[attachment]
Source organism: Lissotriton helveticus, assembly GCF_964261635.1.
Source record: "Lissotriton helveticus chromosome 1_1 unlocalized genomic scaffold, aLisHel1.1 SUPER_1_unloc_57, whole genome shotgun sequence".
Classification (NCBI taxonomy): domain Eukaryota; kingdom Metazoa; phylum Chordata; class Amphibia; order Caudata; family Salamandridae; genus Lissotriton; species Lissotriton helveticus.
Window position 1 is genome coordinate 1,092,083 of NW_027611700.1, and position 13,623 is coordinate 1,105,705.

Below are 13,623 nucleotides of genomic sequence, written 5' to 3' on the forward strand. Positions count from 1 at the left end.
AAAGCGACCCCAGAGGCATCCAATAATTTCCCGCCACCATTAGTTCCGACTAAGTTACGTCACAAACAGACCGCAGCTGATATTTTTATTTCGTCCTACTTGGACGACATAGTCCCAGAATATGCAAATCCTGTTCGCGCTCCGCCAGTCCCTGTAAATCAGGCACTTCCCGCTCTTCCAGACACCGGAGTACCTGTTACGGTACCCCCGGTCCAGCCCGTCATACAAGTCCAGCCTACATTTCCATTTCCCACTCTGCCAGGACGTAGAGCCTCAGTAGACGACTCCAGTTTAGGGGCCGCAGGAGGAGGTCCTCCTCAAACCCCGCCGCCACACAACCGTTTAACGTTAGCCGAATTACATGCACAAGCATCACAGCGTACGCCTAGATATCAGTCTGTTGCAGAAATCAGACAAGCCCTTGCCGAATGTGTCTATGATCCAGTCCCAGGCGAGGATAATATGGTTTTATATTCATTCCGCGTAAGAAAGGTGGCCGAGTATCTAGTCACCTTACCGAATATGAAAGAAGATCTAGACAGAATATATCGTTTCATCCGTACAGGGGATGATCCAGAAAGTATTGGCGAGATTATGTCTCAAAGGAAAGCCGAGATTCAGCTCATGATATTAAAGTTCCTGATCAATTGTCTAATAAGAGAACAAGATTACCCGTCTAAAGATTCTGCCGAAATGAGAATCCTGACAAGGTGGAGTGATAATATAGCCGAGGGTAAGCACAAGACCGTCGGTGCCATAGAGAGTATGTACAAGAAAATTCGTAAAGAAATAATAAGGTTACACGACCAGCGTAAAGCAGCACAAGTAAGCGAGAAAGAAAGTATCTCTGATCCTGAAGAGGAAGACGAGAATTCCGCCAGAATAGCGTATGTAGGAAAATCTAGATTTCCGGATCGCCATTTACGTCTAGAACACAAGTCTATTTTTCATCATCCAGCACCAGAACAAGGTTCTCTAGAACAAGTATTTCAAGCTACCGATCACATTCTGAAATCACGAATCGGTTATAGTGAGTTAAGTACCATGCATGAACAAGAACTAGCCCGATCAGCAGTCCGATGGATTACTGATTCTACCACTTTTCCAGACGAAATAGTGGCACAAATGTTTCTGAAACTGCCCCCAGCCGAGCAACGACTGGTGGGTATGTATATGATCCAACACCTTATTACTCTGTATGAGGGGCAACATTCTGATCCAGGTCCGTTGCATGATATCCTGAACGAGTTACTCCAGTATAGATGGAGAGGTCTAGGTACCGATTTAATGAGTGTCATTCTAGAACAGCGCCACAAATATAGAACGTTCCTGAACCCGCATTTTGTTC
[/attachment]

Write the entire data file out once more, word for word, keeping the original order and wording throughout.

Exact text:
Source organism: Lissotriton helveticus, assembly GCF_964261635.1.
Source record: "Lissotriton helveticus chromosome 1_1 unlocalized genomic scaffold, aLisHel1.1 SUPER_1_unloc_57, whole genome shotgun sequence".
Classification (NCBI taxonomy): domain Eukaryota; kingdom Metazoa; phylum Chordata; class Amphibia; order Caudata; family Salamandridae; genus Lissotriton; species Lissotriton helveticus.
Window position 1 is genome coordinate 1,092,083 of NW_027611700.1, and position 13,623 is coordinate 1,105,705.

Below are 13,623 nucleotides of genomic sequence, written 5' to 3' on the forward strand. Positions count from 1 at the left end.
AAAGCGACCCCAGAGGCATCCAATAATTTCCCGCCACCATTAGTTCCGACTAAGTTACGTCACAAACAGACCGCAGCTGATATTTTTATTTCGTCCTACTTGGACGACATAGTCCCAGAATATGCAAATCCTGTTCGCGCTCCGCCAGTCCCTGTAAATCAGGCACTTCCCGCTCTTCCAGACACCGGAGTACCTGTTACGGTACCCCCGGTCCAGCCCGTCATACAAGTCCAGCCTACATTTCCATTTCCCACTCTGCCAGGACGTAGAGCCTCAGTAGACGACTCCAGTTTAGGGGCCGCAGGAGGAGGTCCTCCTCAAACCCCGCCGCCACACAACCGTTTAACGTTAGCCGAATTACATGCACAAGCATCACAGCGTACGCCTAGATATCAGTCTGTTGCAGAAATCAGACAAGCCCTTGCCGAATGTGTCTATGATCCAGTCCCAGGCGAGGATAATATGGTTTTATATTCATTCCGCGTAAGAAAGGTGGCCGAGTATCTAGTCACCTTACCGAATATGAAAGAAGATCTAGACAGAATATATCGTTTCATCCGTACAGGGGATGATCCAGAAAGTATTGGCGAGATTATGTCTCAAAGGAAAGCCGAGATTCAGCTCATGATATTAAAGTTCCTGATCAATTGTCTAATAAGAGAACAAGATTACCCGTCTAAAGATTCTGCCGAAATGAGAATCCTGACAAGGTGGAGTGATAATATAGCCGAGGGTAAGCACAAGACCGTCGGTGCCATAGAGAGTATGTACAAGAAAATTCGTAAAGAAATAATAAGGTTACACGACCAGCGTAAAGCAGCACAAGTAAGCGAGAAAGAAAGTATCTCTGATCCTGAAGAGGAAGACGAGAATTCCGCCAGAATAGCGTATGTAGGAAAATCTAGATTTCCGGATCGCCATTTACGTCTAGAACACAAGTCTATTTTTCATCATCCAGCACCAGAACAAGGTTCTCTAGAACAAGTATTTCAAGCTACCGATCACATTCTGAAATCACGAATCGGTTATAGTGAGTTAAGTACCATGCATGAACAAGAACTAGCCCGATCAGCAGTCCGATGGATTACTGATTCTACCACTTTTCCAGACGAAATAGTGGCACAAATGTTTCTGAAACTGCCCCCAGCCGAGCAACGACTGGTGGGTATGTATATGATCCAACACCTTATTACTCTGTATGAGGGGCAACATTCTGATCCAGGTCCGTTGCATGATATCCTGAACGAGTTACTCCAGTATAGATGGAGAGGTCTAGGTACCGATTTAATGAGTGTCATTCTAGAACAGCGCCACAAATATAGAACGTTCCTGAACCCGCATTTTGTTC